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J Allergy Clin Immunol. 1993 Jan;91(1 Pt 1):71-8.

Allergens in Hymenoptera venom XXIV: the amino acid sequences of imported fire ant venom allergens Sol i II, Sol i III, and Sol i IV.

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  • 1Department of Pathology and Laboratory Medicine, East Carolina University School of Medicine, Greenville, NC 27858-4354.

Abstract

The most common cause of insect venom allergy in the Southeastern United States is the imported fire ant. The allergens are among the most potent known, with nanogram doses causing sensitization and provoking anaphylaxis. The complete amino acid sequences of imported fire ant venom allergens, Sol i II, III, and IV, were determined by solid-phase protein sequencing of overlapping peptide fragments. Sol i II has a single sequence of 119 amino acids and a molecular weight of 13,217. It has seven cysteine residues, and in its native form is a disulfide-linked dimer. The highly purified molecule does not have phospholipase activity and is not structurally related to phospholipases or other known proteins. Sol i IV has 117 amino acids, for a molecular weight of 13,340. It has six cysteines and is a monomer. Its sequence is 35% identical to Sol i II, but it is not significantly related to other proteins. The Sol i IV sequence showed two amino acid variations. Sol i III was found to consist of 212 amino acids of molecular weight 24,040 in good agreement with 26,000 by sodium dodecyl sulfate-polyacrylamide gel electrophoresis. The sequence contained eight cysteine residues and was found to be 44% to 50% identical to five vespid venom antigen 5 molecules. IgE antibodies against Sol i III do not exhibit strong cross-reactivity with vespid antigen 5s. The sequence similarity is consistent with other data, suggesting that ants are related to wasps of the superfamily Vespoidea.(ABSTRACT TRUNCATED AT 250 WORDS)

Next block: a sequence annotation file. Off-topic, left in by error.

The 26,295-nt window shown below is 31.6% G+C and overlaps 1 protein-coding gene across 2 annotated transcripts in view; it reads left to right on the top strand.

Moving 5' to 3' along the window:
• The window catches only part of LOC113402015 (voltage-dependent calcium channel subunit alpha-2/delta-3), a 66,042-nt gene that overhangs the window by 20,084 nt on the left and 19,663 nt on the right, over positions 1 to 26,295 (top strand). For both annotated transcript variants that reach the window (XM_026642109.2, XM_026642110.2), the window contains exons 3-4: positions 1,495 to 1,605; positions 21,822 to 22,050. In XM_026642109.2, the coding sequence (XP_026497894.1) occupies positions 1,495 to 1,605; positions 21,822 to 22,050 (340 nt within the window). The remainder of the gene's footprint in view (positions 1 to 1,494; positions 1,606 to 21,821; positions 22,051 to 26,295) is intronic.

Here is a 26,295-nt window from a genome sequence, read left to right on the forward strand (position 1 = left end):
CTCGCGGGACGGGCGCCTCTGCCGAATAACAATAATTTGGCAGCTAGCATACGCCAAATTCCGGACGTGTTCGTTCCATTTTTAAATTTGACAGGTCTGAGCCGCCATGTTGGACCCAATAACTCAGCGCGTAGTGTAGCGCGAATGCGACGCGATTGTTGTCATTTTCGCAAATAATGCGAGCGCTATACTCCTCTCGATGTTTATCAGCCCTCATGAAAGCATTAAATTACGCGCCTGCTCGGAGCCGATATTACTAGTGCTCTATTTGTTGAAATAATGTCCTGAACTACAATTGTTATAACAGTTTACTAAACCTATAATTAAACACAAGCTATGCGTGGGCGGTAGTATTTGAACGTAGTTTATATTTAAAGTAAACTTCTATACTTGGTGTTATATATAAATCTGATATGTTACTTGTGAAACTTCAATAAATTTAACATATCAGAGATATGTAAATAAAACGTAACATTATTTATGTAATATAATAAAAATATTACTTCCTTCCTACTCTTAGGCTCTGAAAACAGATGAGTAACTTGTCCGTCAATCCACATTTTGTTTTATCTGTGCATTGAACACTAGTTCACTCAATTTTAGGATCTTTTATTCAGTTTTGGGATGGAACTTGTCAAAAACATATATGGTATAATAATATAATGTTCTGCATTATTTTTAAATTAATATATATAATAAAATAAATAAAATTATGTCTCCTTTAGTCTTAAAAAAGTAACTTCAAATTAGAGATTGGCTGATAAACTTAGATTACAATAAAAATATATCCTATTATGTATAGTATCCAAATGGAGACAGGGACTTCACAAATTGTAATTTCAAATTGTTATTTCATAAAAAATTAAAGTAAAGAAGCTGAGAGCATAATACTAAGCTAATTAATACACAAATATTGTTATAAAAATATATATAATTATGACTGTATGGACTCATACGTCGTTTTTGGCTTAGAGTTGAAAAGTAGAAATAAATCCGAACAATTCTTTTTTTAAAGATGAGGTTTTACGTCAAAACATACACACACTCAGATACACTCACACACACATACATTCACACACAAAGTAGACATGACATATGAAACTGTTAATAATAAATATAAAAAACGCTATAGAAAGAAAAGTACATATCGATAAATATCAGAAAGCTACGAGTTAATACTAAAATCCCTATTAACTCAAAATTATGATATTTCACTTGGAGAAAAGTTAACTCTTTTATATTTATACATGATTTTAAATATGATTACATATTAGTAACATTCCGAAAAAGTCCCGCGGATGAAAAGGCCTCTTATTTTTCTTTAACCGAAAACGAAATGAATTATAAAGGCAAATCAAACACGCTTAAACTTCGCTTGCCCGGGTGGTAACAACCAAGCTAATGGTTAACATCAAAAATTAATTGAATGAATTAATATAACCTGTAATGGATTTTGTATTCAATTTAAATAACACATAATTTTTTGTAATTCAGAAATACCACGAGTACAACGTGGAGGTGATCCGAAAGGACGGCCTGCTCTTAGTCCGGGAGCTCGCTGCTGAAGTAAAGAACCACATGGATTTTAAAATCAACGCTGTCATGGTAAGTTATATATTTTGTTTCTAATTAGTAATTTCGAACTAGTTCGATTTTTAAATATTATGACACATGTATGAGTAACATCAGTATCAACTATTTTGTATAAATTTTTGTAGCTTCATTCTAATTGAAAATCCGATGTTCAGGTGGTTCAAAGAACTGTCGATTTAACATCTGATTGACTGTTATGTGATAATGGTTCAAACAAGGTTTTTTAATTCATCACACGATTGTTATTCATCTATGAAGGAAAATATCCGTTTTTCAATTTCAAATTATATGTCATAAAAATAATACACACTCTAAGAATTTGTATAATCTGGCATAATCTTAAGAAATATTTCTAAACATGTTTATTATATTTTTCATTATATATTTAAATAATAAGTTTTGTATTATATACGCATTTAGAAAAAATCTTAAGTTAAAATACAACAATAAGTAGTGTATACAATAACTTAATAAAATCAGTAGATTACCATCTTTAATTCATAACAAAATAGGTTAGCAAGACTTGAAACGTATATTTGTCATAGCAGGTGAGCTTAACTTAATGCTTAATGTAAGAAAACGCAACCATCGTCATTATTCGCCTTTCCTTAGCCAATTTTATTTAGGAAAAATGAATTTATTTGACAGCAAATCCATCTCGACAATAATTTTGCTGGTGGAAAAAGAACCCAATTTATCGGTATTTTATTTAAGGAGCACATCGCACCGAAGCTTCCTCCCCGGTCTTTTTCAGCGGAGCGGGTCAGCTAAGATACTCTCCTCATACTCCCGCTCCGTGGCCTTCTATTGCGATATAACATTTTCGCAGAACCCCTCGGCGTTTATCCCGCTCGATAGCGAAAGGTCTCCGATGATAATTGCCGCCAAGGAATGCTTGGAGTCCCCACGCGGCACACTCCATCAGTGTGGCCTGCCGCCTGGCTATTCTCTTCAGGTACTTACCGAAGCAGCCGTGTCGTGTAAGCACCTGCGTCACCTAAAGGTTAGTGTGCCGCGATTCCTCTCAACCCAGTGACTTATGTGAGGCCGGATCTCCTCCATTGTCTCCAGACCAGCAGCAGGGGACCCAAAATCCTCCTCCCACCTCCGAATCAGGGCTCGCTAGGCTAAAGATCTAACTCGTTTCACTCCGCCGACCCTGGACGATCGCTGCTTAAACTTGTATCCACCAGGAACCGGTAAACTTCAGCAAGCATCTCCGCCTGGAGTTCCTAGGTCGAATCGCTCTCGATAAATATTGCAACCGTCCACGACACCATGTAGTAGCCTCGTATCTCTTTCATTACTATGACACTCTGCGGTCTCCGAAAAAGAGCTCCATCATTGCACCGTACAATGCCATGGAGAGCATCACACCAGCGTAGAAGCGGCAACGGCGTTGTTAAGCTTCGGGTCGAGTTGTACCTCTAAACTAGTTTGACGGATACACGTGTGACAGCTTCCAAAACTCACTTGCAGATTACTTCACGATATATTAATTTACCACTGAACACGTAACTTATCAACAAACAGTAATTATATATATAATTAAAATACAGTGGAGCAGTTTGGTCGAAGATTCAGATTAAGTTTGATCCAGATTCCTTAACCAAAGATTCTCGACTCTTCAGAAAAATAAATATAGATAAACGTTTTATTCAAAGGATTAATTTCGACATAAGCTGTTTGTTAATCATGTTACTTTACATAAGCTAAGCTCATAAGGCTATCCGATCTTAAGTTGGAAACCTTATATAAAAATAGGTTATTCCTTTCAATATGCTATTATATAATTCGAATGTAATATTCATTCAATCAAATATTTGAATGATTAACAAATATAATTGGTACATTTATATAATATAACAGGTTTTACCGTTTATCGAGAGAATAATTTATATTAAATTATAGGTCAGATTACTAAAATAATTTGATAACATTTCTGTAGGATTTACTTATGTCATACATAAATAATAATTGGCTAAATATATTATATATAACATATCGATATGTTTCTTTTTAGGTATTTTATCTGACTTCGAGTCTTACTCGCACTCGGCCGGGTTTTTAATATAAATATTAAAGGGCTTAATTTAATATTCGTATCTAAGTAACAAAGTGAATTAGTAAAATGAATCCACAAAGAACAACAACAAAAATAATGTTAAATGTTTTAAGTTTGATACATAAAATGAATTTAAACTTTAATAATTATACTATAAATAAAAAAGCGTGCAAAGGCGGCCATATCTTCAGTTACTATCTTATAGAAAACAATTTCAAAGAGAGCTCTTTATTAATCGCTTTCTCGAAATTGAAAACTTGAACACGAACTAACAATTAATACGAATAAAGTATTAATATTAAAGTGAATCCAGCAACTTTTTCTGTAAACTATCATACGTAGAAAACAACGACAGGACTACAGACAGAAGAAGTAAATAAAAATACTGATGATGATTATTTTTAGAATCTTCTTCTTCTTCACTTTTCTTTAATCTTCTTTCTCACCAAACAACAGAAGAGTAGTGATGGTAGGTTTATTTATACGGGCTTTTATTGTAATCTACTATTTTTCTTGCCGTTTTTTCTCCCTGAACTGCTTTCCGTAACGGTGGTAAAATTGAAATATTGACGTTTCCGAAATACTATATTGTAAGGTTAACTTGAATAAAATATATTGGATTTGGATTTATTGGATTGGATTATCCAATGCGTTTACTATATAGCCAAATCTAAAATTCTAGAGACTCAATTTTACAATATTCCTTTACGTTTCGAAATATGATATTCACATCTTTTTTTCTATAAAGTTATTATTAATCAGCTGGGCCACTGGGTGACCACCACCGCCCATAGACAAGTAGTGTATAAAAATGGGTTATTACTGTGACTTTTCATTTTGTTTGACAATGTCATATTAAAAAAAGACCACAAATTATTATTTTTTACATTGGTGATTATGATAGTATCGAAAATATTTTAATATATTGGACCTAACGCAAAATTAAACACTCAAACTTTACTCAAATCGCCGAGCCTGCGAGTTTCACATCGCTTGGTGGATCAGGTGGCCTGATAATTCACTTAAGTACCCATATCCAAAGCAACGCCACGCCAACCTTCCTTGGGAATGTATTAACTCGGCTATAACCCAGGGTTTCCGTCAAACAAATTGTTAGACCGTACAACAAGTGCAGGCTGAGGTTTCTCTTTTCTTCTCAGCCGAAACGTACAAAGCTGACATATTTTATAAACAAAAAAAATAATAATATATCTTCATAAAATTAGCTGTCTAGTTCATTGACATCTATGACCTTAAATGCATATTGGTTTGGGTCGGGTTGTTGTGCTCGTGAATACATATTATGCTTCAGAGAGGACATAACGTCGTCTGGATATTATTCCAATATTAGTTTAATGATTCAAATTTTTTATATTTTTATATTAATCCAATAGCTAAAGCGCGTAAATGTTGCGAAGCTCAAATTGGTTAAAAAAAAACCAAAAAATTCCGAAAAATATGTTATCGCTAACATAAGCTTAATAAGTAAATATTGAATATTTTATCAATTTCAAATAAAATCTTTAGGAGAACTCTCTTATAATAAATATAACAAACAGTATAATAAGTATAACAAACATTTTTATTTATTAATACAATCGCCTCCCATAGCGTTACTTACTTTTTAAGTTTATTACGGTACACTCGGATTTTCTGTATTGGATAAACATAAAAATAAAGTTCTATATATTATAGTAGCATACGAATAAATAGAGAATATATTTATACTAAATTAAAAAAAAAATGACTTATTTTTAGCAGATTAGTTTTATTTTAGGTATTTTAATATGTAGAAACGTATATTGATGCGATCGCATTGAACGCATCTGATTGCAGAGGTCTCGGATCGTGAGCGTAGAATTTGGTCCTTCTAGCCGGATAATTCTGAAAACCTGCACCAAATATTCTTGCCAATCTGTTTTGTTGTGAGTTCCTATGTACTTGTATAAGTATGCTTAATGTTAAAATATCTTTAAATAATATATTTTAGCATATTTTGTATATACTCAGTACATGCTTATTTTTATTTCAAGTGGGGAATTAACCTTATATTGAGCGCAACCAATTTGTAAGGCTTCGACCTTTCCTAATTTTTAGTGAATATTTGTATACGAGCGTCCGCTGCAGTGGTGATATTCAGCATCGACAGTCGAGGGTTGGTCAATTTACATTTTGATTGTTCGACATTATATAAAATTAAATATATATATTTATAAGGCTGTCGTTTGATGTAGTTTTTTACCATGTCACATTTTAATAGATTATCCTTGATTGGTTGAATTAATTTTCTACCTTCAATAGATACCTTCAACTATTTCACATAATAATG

PMID:
8423273
[PubMed - indexed for MEDLINE]
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